Knitting Baby Stuff: Classic Cardigan

A very, very dear friend of mine welcomed a new baby to her family a few weeks ago and while I was one of the first people to know that she was expecting, the gender was a surprise to everyone the day baby arrived.

Having had a bit of revelation recently that knitting things in newborn size is results in them being packed away very soon after they are received, due to babies’ phenomenal ability to grow before one’s eyes in those first few months, my criteria for baby knits have been refined and clarified. A size for older than 6 months. Useful and practical garment. Easy to put on a wriggling baby. Machine washable yarn. And in this case, gender neutral!


Playdate Cardigan is classic and simple and seriously cute.

Pattern: Playdate Cardigan by Tin Can Knits

Source: Ravelry download (aren’t they all these days?)

Price: $7 USD

Yarn: Madelinetosh Feather in Favourite Pair

Needles: 3.25mm and 3.75mm circular & double pointed needles

When my Madelinetosh yarn arrived, I could not believe how deliciously soft it was. Shimmering and delightful. I’d chosen blue (I firmly believe it is gender neutral!) but the shimmer had me almost fearing that it might be too ‘pretty’ should it’s wearer be a boy.


Some suitably masculine buttons.

I eagerly cast on. I was a little nervous to ‘waste’ yarn swatching as I only had 420 yards and my pattern called for 400, so thinking myself rather clever, I decided to use the pockets as my gauge swatches. Two birds with one stone. Look at me and my expert level knitting go!

Having nailed my gauge first try, I picked up my smaller needles and cast on the ribbing for the body. Deciding to be very clever, I calculated row numbers based on my gauge for the lengths given in the pattern so I could keep track with a row counter and not be reaching for my tape measure—which I always forget to take with my when knitting on the move. My measurements—which I checked occasionally—were almost correct. I added a row or two (or if I’m completely honest, three or four!) here and there without thinking much of it. It wasn’t until I reached the back, where the pattern reminds me to use my larger needles when rejoining that I realised I had knit the whole project on the smaller needles! So, despite my too-clever-by-half swatching, I’d knit a very long and skinny cardigan on the wrong needles!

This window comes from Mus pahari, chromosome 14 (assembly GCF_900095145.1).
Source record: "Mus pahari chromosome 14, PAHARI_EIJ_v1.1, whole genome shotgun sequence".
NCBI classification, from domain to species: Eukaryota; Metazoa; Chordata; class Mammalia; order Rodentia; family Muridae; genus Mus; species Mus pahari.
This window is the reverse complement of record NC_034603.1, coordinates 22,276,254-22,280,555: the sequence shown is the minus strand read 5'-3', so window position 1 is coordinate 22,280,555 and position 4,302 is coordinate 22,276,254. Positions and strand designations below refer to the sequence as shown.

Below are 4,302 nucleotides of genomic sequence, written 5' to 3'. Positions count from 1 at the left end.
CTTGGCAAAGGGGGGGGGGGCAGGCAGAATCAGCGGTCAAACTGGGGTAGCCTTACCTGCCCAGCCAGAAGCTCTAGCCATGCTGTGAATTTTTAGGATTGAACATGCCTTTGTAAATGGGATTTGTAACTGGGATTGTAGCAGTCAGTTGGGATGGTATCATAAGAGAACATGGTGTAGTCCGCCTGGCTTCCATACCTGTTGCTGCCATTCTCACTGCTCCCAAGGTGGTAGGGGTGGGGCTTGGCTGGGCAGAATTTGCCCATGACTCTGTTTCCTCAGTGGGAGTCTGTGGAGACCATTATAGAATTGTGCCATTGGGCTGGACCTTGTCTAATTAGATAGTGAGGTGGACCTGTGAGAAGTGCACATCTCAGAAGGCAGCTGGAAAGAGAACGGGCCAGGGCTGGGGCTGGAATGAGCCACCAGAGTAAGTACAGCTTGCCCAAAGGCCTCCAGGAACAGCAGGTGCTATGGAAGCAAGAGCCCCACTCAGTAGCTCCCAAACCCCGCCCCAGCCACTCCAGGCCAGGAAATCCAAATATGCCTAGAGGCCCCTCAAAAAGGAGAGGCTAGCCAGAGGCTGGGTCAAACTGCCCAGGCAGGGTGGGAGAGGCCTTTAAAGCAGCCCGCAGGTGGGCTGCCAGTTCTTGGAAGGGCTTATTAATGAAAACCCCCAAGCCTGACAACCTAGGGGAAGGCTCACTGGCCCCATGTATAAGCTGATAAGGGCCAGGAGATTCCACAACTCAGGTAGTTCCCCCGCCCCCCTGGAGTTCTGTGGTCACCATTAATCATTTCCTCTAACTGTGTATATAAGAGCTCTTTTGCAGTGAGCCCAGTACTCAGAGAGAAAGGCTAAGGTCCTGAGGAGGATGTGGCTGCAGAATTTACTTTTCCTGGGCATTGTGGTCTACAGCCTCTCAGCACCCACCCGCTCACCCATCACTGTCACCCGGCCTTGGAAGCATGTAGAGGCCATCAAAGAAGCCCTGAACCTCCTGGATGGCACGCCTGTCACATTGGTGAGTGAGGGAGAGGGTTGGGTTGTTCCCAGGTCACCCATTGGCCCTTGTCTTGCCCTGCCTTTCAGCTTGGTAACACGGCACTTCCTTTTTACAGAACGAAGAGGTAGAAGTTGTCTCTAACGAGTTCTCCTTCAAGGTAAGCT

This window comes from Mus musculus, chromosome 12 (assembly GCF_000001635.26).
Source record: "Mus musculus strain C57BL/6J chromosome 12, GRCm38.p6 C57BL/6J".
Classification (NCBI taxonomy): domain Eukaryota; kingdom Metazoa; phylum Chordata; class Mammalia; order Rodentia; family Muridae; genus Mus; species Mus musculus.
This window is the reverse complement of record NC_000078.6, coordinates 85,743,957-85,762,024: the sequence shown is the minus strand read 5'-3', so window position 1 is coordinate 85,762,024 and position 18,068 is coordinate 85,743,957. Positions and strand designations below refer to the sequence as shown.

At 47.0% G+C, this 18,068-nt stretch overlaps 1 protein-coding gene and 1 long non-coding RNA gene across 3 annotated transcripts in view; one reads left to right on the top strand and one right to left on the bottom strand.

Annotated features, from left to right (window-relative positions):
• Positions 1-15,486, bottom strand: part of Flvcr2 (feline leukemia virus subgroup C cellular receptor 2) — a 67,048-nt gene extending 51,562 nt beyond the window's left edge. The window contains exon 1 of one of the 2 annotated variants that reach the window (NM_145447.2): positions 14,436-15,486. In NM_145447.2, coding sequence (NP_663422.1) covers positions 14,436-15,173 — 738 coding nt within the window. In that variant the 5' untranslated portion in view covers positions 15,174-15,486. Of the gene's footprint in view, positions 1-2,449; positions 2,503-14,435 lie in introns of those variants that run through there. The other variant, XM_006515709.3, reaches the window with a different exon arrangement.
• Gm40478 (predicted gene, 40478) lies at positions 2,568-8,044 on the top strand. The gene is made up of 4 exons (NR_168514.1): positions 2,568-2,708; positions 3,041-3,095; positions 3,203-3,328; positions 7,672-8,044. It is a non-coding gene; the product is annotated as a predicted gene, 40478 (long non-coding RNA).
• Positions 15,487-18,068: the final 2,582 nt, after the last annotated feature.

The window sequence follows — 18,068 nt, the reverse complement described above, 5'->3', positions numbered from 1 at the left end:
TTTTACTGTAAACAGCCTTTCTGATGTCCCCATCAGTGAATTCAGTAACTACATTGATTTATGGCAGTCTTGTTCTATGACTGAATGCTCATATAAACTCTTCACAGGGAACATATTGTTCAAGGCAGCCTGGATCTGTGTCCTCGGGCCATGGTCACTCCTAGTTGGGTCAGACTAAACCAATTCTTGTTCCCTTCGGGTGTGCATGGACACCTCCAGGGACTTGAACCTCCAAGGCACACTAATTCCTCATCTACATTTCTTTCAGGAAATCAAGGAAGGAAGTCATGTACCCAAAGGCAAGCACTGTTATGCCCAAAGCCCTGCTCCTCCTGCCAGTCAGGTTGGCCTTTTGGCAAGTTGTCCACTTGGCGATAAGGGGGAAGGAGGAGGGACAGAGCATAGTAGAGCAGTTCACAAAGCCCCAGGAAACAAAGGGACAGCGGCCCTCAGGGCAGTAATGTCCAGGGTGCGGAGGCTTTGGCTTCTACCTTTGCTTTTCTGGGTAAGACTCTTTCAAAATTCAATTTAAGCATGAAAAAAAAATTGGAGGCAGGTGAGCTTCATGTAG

Trying to convince myself that all would be well—a phenomenon I call the gauge delusion—I pressed on and completed the back of the cardigan. Before joining in the right front, I took a long hard look at myself and my very skinny cardigan, and conceded that this was not going to be the useful and practical cardigan for a child over the age of 6 months that I dreamed of unless I pulled out and started fresh. So, I frogged.

Rip it. Rip it.


I cast on again and quickly regained my rhythm. Though having already knit most of the cardigan, I started to get itchy fingers and took a not-so brief hiatus while I focussed on my Peachy shawl instead.

With my friend’s due date looming, I returned to this gorgeous project and finished it off without incident. Not to mention 30g of yarn to spare!

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Blocking in progress.

The pattern is beautifully written and quite easy to follow, though I did need to get my paper and pencil out to calculate how to work button holes ‘evenly spaced’ along the button band.


Madelinetosh ball band lent itself quite nicely to being made into a care label.

I’m very pleased with the result. It’s light and seriously soft. It will be wearable throughout much of the year with a bit of layering. It’s machine washable. Useful. Practical. And with some lovely simple wooden buttons, not even remotely too ‘pretty’ for the beautiful boy who joined us recently.



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